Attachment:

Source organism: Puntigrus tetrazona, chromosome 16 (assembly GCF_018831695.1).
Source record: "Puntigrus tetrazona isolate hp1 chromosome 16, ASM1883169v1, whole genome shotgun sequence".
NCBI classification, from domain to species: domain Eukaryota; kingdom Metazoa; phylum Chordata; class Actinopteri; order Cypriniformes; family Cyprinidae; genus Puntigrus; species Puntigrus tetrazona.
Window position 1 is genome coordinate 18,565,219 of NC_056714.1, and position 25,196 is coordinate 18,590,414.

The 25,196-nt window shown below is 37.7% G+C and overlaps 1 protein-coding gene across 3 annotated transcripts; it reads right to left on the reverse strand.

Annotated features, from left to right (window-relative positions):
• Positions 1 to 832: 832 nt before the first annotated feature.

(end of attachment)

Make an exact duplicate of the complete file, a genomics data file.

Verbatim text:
Source organism: Puntigrus tetrazona, chromosome 16 (assembly GCF_018831695.1).
Source record: "Puntigrus tetrazona isolate hp1 chromosome 16, ASM1883169v1, whole genome shotgun sequence".
NCBI classification, from domain to species: domain Eukaryota; kingdom Metazoa; phylum Chordata; class Actinopteri; order Cypriniformes; family Cyprinidae; genus Puntigrus; species Puntigrus tetrazona.
Window position 1 is genome coordinate 18,565,219 of NC_056714.1, and position 25,196 is coordinate 18,590,414.

The 25,196-nt window shown below is 37.7% G+C and overlaps 1 protein-coding gene across 3 annotated transcripts; it reads right to left on the reverse strand.

Annotated features, from left to right (window-relative positions):
• Positions 1 to 832: 832 nt before the first annotated feature.